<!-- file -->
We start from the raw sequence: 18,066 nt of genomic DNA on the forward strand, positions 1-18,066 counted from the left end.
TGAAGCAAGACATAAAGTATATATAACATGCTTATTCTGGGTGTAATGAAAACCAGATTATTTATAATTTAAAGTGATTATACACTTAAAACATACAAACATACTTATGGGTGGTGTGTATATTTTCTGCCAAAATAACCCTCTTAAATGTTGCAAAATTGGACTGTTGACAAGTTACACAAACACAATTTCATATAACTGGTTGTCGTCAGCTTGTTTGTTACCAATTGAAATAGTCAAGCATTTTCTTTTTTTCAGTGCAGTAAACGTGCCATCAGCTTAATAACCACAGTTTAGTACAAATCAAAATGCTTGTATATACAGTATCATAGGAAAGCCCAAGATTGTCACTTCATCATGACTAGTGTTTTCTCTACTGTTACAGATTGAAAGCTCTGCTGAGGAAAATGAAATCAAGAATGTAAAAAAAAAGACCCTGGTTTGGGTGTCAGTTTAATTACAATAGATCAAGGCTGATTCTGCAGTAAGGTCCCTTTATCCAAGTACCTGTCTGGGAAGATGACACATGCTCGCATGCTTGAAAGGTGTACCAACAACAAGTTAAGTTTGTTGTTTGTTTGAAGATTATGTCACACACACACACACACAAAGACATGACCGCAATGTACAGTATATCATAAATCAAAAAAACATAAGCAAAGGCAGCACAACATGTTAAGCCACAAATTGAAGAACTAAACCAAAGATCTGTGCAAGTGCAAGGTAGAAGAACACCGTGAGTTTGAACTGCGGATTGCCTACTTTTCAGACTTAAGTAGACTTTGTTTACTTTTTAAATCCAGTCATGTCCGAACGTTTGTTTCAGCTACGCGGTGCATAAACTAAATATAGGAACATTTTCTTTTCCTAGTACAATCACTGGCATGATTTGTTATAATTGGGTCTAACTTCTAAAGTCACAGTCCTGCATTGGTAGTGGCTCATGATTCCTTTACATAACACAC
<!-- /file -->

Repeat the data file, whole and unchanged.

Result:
We start from the raw sequence: 18,066 nt of genomic DNA on the forward strand, positions 1-18,066 counted from the left end.
TGAAGCAAGACATAAAGTATATATAACATGCTTATTCTGGGTGTAATGAAAACCAGATTATTTATAATTTAAAGTGATTATACACTTAAAACATACAAACATACTTATGGGTGGTGTGTATATTTTCTGCCAAAATAACCCTCTTAAATGTTGCAAAATTGGACTGTTGACAAGTTACACAAACACAATTTCATATAACTGGTTGTCGTCAGCTTGTTTGTTACCAATTGAAATAGTCAAGCATTTTCTTTTTTTCAGTGCAGTAAACGTGCCATCAGCTTAATAACCACAGTTTAGTACAAATCAAAATGCTTGTATATACAGTATCATAGGAAAGCCCAAGATTGTCACTTCATCATGACTAGTGTTTTCTCTACTGTTACAGATTGAAAGCTCTGCTGAGGAAAATGAAATCAAGAATGTAAAAAAAAAGACCCTGGTTTGGGTGTCAGTTTAATTACAATAGATCAAGGCTGATTCTGCAGTAAGGTCCCTTTATCCAAGTACCTGTCTGGGAAGATGACACATGCTCGCATGCTTGAAAGGTGTACCAACAACAAGTTAAGTTTGTTGTTTGTTTGAAGATTATGTCACACACACACACACACAAAGACATGACCGCAATGTACAGTATATCATAAATCAAAAAAACATAAGCAAAGGCAGCACAACATGTTAAGCCACAAATTGAAGAACTAAACCAAAGATCTGTGCAAGTGCAAGGTAGAAGAACACCGTGAGTTTGAACTGCGGATTGCCTACTTTTCAGACTTAAGTAGACTTTGTTTACTTTTTAAATCCAGTCATGTCCGAACGTTTGTTTCAGCTACGCGGTGCATAAACTAAATATAGGAACATTTTCTTTTCCTAGTACAATCACTGGCATGATTTGTTATAATTGGGTCTAACTTCTAAAGTCACAGTCCTGCATTGGTAGTGGCTCATGATTCCTTTACATAACACAC